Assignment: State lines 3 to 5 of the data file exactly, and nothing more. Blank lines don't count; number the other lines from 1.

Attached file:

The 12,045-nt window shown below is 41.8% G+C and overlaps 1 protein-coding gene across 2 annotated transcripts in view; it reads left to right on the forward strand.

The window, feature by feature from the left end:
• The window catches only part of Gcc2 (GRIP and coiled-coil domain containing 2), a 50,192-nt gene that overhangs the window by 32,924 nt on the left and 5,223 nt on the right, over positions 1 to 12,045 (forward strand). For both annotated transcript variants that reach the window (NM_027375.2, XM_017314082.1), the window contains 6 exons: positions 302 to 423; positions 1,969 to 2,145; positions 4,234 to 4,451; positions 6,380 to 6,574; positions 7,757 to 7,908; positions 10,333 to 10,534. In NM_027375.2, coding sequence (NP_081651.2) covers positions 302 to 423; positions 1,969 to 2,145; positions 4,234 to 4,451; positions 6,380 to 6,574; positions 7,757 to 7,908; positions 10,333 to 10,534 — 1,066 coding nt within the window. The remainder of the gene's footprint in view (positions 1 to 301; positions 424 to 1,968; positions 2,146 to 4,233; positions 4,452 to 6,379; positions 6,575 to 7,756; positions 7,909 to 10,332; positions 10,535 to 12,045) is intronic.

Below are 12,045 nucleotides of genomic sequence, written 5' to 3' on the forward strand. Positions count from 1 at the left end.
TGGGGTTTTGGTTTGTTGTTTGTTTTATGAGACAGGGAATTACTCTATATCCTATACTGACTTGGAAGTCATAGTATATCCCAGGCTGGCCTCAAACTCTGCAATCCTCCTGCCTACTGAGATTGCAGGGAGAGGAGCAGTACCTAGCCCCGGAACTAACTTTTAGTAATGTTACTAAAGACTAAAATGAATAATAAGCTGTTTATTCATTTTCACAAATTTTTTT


• The window catches only part of Gcc2 (GRIP and coiled-coil domain containing 2), a 50,192-nt gene that overhangs the window by 32,924 nt on the left and 5,223 nt on the right, over positions 1 to 12,045 (forward strand). For both annotated transcript variants that reach the window (NM_027375.2, XM_017314082.1), the window contains 6 exons: positions 302 to 423; positions 1,969 to 2,145; positions 4,234 to 4,451; positions 6,380 to 6,574; positions 7,757 to 7,908; positions 10,333 to 10,534. In NM_027375.2, coding sequence (NP_081651.2) covers positions 302 to 423; positions 1,969 to 2,145; positions 4,234 to 4,451; positions 6,380 to 6,574; positions 7,757 to 7,908; positions 10,333 to 10,534 — 1,066 coding nt within the window. The remainder of the gene's footprint in view (positions 1 to 301; positions 424 to 1,968; positions 2,146 to 4,233; positions 4,452 to 6,379; positions 6,575 to 7,756; positions 7,909 to 10,332; positions 10,535 to 12,045) is intronic.

Below are 12,045 nucleotides of genomic sequence, written 5' to 3' on the forward strand. Positions count from 1 at the left end.
TGGGGTTTTGGTTTGTTGTTTGTTTTATGAGACAGGGAATTACTCTATATCCTATACTGACTTGGAAGTCATAGTATATCCCAGGCTGGCCTCAAACTCTGCAATCCTCCTGCCTACTGAGATTGCAGGGAGAGGAGCAGTACCTAGCCCCGGAACTAACTTTTAGTAATGTTACTAAAGACTAAAATGAATAATAAGCTGTTTATTCATTTTCACAAATTTTTTT